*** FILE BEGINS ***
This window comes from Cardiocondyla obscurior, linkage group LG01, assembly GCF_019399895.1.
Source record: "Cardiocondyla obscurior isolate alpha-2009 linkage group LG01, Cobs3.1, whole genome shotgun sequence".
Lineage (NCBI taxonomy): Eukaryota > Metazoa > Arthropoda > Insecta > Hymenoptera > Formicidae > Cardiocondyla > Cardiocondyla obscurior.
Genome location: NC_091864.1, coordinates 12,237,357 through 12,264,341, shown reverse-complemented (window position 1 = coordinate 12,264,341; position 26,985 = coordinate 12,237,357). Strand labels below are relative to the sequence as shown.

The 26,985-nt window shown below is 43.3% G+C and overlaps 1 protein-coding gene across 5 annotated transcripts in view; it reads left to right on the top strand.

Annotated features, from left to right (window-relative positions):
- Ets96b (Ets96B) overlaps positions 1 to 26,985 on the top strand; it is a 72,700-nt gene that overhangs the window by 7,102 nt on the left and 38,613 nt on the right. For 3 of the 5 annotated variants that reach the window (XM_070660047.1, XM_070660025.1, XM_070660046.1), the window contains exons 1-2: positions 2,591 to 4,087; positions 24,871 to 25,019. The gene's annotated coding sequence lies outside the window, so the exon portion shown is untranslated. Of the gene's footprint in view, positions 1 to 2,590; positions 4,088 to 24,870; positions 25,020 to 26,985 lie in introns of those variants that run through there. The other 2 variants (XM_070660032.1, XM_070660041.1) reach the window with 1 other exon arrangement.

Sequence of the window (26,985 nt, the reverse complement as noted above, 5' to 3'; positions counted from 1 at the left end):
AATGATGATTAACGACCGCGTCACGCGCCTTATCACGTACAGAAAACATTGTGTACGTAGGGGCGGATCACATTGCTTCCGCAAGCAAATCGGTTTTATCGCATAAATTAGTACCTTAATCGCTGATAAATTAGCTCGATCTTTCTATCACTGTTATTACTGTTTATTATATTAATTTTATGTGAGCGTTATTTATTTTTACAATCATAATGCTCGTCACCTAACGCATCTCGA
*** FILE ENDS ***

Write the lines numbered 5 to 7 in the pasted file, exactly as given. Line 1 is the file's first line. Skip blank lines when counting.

The 26,985-nt window shown below is 43.3% G+C and overlaps 1 protein-coding gene across 5 annotated transcripts in view; it reads left to right on the top strand.

Annotated features, from left to right (window-relative positions):
- Ets96b (Ets96B) overlaps positions 1 to 26,985 on the top strand; it is a 72,700-nt gene that overhangs the window by 7,102 nt on the left and 38,613 nt on the right. For 3 of the 5 annotated variants that reach the window (XM_070660047.1, XM_070660025.1, XM_070660046.1), the window contains exons 1-2: positions 2,591 to 4,087; positions 24,871 to 25,019. The gene's annotated coding sequence lies outside the window, so the exon portion shown is untranslated. Of the gene's footprint in view, positions 1 to 2,590; positions 4,088 to 24,870; positions 25,020 to 26,985 lie in introns of those variants that run through there. The other 2 variants (XM_070660032.1, XM_070660041.1) reach the window with 1 other exon arrangement.